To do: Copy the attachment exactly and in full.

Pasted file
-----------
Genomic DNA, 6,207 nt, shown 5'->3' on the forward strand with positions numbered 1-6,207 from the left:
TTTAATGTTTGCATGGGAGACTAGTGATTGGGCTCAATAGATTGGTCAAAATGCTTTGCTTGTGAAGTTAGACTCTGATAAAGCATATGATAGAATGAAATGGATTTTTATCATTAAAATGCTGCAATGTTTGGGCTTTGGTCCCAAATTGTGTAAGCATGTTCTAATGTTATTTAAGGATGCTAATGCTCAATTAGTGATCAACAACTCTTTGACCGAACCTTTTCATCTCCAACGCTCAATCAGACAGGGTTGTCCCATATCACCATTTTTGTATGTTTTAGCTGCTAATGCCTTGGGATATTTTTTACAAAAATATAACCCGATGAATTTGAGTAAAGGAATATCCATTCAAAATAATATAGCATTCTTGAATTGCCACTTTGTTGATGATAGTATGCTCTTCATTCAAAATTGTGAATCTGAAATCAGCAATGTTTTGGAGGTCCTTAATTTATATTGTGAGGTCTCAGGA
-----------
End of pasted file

Genomic DNA, 6,207 nt, shown 5'->3' on the forward strand with positions numbered 1-6,207 from the left:
TTTAATGTTTGCATGGGAGACTAGTGATTGGGCTCAATAGATTGGTCAAAATGCTTTGCTTGTGAAGTTAGACTCTGATAAAGCATATGATAGAATGAAATGGATTTTTATCATTAAAATGCTGCAATGTTTGGGCTTTGGTCCCAAATTGTGTAAGCATGTTCTAATGTTATTTAAGGATGCTAATGCTCAATTAGTGATCAACAACTCTTTGACCGAACCTTTTCATCTCCAACGCTCAATCAGACAGGGTTGTCCCATATCACCATTTTTGTATGTTTTAGCTGCTAATGCCTTGGGATATTTTTTACAAAAATATAACCCGATGAATTTGAGTAAAGGAATATCCATTCAAAATAATATAGCATTCTTGAATTGCCACTTTGTTGATGATAGTATGCTCTTCATTCAAAATTGTGAATCTGAAATCAGCAATGTTTTGGAGGTCCTTAATTTATATTGTGAGGTCTCAGGA